His eyebrows even with the saddle, a 7-year-old boy in jeans and a black helmet cuts a diminutive figure before the horse. Caleb Mace stands expectantly on a wooden mounting block, waiting to be helped onto Flash, a gentle Welsh gelding described as having a "puppy dog personality."
Outside, the temperature is pushing 90. But in the half-light of the ring at the UNH Therapeutic Riding Program, neither Caleb nor the other young riders seem to mind. At a command from the boy, Flash starts a slow amble around the ring, flanked by a team of four volunteers. Responding to a prompt, Caleb correctly points to a picture of a basketball on the wall, then grins in triumph.
"This is so good for him," says his mother, Peggy Mace of Dover, N.H. She explains that her son has speech and muscle impediments related to Down Syndrome and that this program, with its focus on becoming "able riders," makes a big difference in his life. "It's good for his speech, his muscle tone, not to mention the independence he feels. And he loves horses. It's helped him in ways you can't really measure. In self-esteem, it's huge."
The program defines therapeutic riding as dynamic therapy that uses riding and a horse's "rhythmic, low-amplitude movement" to reach specific physical, cognitive, social and emotional goals. Launched in 1989, the UNH program is offered under the auspices of the animal and nutritional sciences department and gives weekly riding lessons to children and adults with a range of disabilities. Aided by a team of interns, instructors and volunteers, the riders perform tasks geared to their abilities, from hooking plastic rings on posts to identifying objects in the ring. Those who can, groom the horses afterwards.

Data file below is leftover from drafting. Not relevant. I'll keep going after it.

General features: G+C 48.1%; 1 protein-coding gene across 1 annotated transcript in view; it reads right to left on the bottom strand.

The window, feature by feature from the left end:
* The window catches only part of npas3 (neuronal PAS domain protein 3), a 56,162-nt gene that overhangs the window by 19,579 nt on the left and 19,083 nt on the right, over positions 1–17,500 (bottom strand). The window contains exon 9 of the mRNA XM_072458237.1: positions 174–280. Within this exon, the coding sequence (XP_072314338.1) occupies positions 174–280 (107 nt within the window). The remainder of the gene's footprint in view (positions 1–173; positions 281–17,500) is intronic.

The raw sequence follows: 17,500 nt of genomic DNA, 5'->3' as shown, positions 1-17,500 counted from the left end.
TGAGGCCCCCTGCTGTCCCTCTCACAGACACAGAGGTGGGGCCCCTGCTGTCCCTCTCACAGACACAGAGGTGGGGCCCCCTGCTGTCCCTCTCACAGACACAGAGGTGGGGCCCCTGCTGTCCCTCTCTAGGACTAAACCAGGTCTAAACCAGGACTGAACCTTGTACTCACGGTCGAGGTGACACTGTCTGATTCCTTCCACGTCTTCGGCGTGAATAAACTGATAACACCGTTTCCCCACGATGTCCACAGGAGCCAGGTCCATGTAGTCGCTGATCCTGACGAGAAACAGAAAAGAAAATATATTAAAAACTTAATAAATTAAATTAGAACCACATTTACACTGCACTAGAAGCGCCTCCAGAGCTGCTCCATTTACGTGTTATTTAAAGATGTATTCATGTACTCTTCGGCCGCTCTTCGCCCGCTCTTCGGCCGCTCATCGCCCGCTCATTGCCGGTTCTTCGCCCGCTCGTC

Although the program's stated focus is abilities, not disabilities, many of the children clearly face big challenges. For example, one participant with hypertonic muscles is helped from wheelchair to horse but tenses up so much he can't sit in the saddle. "He just couldn't relax enough to hold on," program director Cindy Wentzell Burke '90, '02G explains to a relative. "We'll try again next week."
Looking on from the bleachers is Nicole Lavoie, a chatty 10-year-old with a winsome smile and a nose sprinkled with freckles. She is waiting for a chestnut gelding named Quill. Several years into the program, Nicole says she has learned to walk, trot and jump. What's her toughest challenge? "The hardest thing for me is getting my fingers on the reins. I was born with CP," she explains matter-of-factly.
At a signal from Burke, Nicole slides into her walker, scoots forward to be lifted onto the horse and takes off around the ring. Nicole has progressed from being escorted by volunteers to riding on her own—quite an accomplishment, Burke says. Because she uses a walker, being up on a horse is a "huge, huge thing for her. She's up high. She's in control, and she can go wherever she wants." After her ride, Nicole is asked whether she wants to meet Quill outside or lead him to the barn for grooming. "I want to lead him!" Nicole says. A few minutes later, she is sponging the horse off, getting herself wet in the process. "This is the best thing for her," says her grandfather, Bradley Pike. "It gives her all the confidence in the world, riding that horse."Return to UNH Magazine Campus Currents